Searching for Sam – Entered in 2018 Contest
Searching for Sam by M. G. Atkinson follows Graham and Sophie, two Interpol agents whose job it is to track down serial killers. They have been hunting a mysterious killer named Finn for years when they finally get a break in the case. Little do they know things are not as they seem, and this case is about to bigger than either of them ever imagined.
The biggest issue with Searching for Sam is the pacing. Atkinson spends so much time expertly crafting the action sequences, filling each scene with vivid details, that the rest of the novel drags in comparison. The slower, dialogue-based scenes contain far less descriptive detail which has the tendency to slow them to a crawl. This could be remedied by including further description of the physical actions that take place in these scenes, rather than relying solely on the dialogue to convey what is happening. Additionally, the dialogue is, at times, unrealistic. Few people talk the way these characters speak, and the characters are, in general, way too accepting of every piece of information they receive. This disconnect can pull the reader out of the story as they try to uncover why the dialogue doesn’t quite sound right. Showing the characters grappling with each new discovery or interaction would do wonders to alleviate this issue.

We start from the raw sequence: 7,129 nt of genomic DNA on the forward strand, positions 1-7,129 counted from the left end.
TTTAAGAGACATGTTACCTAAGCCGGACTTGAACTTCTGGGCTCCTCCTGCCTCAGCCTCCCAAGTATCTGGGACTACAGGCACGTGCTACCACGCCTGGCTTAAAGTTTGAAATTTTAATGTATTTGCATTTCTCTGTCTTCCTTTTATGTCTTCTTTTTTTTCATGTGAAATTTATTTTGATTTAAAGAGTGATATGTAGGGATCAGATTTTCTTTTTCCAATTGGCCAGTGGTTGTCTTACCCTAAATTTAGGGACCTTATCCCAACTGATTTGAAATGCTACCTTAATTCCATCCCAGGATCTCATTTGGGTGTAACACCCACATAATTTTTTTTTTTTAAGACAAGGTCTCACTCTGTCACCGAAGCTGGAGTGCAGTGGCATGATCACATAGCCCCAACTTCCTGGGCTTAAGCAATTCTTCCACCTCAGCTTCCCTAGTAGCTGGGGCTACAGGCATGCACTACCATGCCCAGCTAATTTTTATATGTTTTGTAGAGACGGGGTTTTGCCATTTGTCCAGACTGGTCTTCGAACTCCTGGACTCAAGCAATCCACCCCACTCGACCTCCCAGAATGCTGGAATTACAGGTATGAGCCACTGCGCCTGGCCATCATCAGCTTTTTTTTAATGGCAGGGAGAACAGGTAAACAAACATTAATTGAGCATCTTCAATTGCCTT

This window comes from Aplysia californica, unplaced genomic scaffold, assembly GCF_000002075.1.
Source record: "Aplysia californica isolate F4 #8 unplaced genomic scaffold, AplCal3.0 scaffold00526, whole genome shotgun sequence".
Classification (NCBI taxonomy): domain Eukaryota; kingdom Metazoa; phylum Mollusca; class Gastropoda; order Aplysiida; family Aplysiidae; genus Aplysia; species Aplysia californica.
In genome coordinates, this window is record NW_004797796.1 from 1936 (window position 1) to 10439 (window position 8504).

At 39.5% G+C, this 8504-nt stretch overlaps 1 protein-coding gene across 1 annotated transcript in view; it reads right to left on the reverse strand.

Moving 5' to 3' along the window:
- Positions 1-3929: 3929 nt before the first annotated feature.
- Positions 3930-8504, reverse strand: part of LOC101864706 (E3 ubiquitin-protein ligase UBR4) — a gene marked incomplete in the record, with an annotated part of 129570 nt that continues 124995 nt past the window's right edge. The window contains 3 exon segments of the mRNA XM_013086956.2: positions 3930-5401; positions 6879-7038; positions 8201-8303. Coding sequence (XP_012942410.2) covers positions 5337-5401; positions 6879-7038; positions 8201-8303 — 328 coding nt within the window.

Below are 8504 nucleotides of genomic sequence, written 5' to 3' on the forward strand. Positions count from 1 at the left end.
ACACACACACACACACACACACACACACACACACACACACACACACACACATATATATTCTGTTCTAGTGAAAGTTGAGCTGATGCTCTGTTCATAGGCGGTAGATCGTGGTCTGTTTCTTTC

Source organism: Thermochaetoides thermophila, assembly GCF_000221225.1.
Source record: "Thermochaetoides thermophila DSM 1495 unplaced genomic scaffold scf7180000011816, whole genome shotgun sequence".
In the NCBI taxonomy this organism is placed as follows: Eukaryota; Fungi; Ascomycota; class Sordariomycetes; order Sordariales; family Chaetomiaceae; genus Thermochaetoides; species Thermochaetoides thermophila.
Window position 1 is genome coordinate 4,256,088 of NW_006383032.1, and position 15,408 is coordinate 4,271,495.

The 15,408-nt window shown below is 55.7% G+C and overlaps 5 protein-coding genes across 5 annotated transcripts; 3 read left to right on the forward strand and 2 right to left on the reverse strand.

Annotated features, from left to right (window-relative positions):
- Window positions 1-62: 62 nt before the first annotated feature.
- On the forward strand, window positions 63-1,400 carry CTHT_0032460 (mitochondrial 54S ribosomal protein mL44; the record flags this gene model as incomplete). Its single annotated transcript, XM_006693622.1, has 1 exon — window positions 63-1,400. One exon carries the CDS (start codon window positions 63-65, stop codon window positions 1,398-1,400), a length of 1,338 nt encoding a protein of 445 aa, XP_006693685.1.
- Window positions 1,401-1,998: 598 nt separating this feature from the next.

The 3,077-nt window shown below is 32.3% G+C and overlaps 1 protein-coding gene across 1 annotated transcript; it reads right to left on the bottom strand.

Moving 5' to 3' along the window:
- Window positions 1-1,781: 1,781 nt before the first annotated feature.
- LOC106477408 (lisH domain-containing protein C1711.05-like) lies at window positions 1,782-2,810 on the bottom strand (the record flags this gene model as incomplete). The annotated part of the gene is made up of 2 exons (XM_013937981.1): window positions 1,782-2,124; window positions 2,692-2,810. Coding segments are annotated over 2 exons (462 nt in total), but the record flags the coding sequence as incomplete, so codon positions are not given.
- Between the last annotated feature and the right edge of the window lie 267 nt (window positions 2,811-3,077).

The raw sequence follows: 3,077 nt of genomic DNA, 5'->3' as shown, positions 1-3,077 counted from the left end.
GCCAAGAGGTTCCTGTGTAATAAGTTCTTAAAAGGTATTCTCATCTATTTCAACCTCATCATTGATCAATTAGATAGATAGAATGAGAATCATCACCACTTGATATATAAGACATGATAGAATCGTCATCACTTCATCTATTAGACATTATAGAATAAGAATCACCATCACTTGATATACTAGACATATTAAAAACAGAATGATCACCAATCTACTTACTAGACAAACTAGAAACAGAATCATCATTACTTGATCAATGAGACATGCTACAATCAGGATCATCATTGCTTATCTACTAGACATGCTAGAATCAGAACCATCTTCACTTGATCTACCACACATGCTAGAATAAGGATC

Where Searching for Sam excels is in its action sequences. These scenes are clearly the part of the novel that Atkinson enjoyed writing the most. Each action sequence is described in such colorful detail that it is easy to get swept up in the moment, reading page after page, heart pounding in your chest. This novel confronts a very serious subject, and for that Atkinson should be applauded. While occasionally lacking in descriptive language, Atkinson always approaches the sensitive subjects of slavery and sex trafficking with the respect that the victims of these crimes deserve. Searching for Sam by M. G. Atkinson offers readers a look at the darker side of our world, while conveying a sense of hope for the future and telling a fairly solid crime story.
Originally critiqued by a member of the Authors Talk About It team.